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As usual, Hugh Jackson is right on in his assessment of Nevada politics. We just went through perhaps the roughest time in recent memory and yet nothing much was resolved, especially when it comes to education. At UNLV the students got screwed, as usual. Since no new revenue seems to be coming our way (not surprising given the anti-tax fanaticism of the state)it is obvious to me that we'll be going through the same mess next spring.

Gleaner, you hit the nail on the head.

In the state legislature, the casinos, mines, and Chamber of Commerce types got together and told Raggio what the budget was going to be.

And that was that. Nothing that anybody else did changed that number.

Off topic Hugh, only you and I are old enough to get the "Generalissimo Francisco Franco is still dead" reference... :(

@Observer is not correct. There were many things Raggio did, but he was not the originator of the State Budget. He was, in fact, the loyal opposition on many budgets submitted by many D Governors.

Raggio argued for a Legislative Budget in addition to the Governor's recommended budget--something he failed to achieve--so that the Executive Branch did not have such a strong influence over the budget. "Casinos, mines, and Chamber of Commerce types..." not only didn't get together, but hardly told Raggio what the budget would "be."

Again, the State of Nevada spends money in 3 places, 1. Education (Raggio embraced the Nevada Plan, an elegant state funding mechanism for K-12 schools, and he fought the education unions over what money can be bargained for) 2. Prisons (Raggio put a lot of people there and kept them there as cheap as possible. State employees cannot collectively bargain, thanks in large part to BR) 3. Health care for poor and elderly (If Raggio came back from the dead, there is little he could do for this part of NVs budget. It is a living, breathing monster.)

Genralissimo Francisco Franco is still dead.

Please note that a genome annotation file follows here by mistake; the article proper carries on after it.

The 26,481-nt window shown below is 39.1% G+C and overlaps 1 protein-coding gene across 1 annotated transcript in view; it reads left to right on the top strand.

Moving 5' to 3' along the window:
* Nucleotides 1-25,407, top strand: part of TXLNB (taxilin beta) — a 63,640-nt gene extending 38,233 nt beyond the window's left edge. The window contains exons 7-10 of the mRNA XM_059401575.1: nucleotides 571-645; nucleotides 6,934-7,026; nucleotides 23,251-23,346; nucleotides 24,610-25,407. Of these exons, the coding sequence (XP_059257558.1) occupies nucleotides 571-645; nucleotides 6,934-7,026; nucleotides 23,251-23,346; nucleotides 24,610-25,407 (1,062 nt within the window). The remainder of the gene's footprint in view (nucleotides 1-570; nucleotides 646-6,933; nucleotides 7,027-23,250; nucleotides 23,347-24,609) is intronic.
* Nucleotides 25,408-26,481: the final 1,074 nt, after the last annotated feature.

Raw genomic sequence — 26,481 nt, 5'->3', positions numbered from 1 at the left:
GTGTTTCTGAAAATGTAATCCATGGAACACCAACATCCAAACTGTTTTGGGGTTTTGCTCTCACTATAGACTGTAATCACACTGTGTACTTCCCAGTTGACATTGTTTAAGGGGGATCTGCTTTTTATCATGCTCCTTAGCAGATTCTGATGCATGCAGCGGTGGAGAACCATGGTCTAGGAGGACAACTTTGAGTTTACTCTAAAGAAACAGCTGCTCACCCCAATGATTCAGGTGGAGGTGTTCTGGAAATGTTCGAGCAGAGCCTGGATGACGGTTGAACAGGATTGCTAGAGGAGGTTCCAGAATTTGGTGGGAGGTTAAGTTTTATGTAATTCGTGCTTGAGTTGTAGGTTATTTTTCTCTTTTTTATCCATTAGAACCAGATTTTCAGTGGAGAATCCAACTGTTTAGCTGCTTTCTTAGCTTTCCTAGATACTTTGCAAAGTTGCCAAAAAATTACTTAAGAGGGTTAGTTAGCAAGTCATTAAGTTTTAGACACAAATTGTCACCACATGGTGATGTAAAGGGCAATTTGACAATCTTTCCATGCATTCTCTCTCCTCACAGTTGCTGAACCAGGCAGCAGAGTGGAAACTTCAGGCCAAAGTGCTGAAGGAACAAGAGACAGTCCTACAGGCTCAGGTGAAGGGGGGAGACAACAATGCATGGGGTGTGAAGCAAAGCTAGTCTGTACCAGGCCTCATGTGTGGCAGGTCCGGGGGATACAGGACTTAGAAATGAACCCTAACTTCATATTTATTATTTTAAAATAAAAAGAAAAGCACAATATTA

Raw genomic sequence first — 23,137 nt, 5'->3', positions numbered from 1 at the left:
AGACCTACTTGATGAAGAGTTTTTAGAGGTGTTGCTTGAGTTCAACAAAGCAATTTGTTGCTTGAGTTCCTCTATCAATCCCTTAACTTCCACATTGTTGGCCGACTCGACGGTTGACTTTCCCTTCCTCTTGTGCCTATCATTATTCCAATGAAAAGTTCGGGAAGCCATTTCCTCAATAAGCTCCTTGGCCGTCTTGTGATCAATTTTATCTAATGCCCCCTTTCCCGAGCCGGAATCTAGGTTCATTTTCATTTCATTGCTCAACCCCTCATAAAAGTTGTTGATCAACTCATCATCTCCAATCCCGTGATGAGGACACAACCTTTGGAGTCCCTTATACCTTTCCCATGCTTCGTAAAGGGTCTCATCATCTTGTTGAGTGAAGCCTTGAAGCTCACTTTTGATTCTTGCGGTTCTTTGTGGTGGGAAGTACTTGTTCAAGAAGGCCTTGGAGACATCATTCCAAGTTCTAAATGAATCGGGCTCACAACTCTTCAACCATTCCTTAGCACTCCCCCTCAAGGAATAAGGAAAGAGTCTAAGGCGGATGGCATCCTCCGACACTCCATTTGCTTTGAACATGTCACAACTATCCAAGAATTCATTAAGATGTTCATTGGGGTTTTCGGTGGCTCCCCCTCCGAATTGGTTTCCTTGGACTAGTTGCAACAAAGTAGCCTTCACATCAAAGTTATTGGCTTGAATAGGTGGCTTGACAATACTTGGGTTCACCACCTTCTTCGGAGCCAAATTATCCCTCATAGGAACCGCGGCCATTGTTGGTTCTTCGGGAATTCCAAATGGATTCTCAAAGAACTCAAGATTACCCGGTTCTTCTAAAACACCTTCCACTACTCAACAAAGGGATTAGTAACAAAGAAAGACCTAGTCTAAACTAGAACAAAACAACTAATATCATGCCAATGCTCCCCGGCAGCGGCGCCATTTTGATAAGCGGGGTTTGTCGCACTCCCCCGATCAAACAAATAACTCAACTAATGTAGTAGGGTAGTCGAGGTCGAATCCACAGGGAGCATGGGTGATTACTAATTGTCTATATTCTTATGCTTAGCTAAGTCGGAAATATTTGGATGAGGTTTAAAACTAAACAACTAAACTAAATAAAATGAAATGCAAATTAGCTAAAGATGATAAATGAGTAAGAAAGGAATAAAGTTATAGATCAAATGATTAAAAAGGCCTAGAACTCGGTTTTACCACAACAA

Francisco. That's fun to say.

Here's the account, from the Las Vegas Sun,


of how Raggio (in a minority) defeated the Democrats in the 2009 legislature. "Republicans Take Pot in Final Hand". Raggio got the Dems to agree to sunset the taxes in 2011, in return for a budget from Raggio. By sunsetting the taxes, this resulted in a billion dollar hole in the budget in 2011.

In addition, Raggio and the Republicans cut the pay and health benefits of public employees, and eroded whatever bargaining rights they have.

And the casinos, mines, and chamber of commerce types have this enormous power by working behind the scenes with their lobbyists and with lawyers from the influential law firm Jones Vargas, whose heavy hitters included Bill Raggio and Brian Sandoval.

As referenced in the article, Raggio's "Victory" was against Governor Gibbons and his cruel budget. There was nothing in there for mining, casinos, or anyone. 2/3 was required on every vote in order to overcome the gubernatorial veto. Any Democrat or independent could not have done a deal any better than that given the dynamic.

Let's have less cynacism regarding the so-called powerful interests in Carson City. A well-articulated, reasonable goal with a responsible strategy has an excellent chance of passing. I would bet these powerful interests may just work with you.

Goldy, read the article again, more carefully. Raggio controls the Republican minority so the Democrats were defeated despite having a majority in the Senate. 2/3 vote was required, and if Raggio had joined the Democrats they might have passed a real tax increase.

Cynicism regarding the powerful interests in Carson City? How's this for some reasonable well-articulated goals:
raise pubic school teachers' salaries to the national average
hire more social workers to handle Nevada's many problems
get Nevada off the bottom of every good list
and down from the top of every bad list
how? raise taxes on casinos to the national average
raise taxes on mines to a more reasonable average
make non-casino businesses (Bank of America, WalMart) pay the taxes they pay elsewhere in the country

Whaddya think is the chance of that passing Carson City? Nil, for well known reasons.

Richard Nixon said it very well: "much as these men (corporate executives) might want to do what is in the public interest, they must necessarily be guided by the interests of the organizations they represent."

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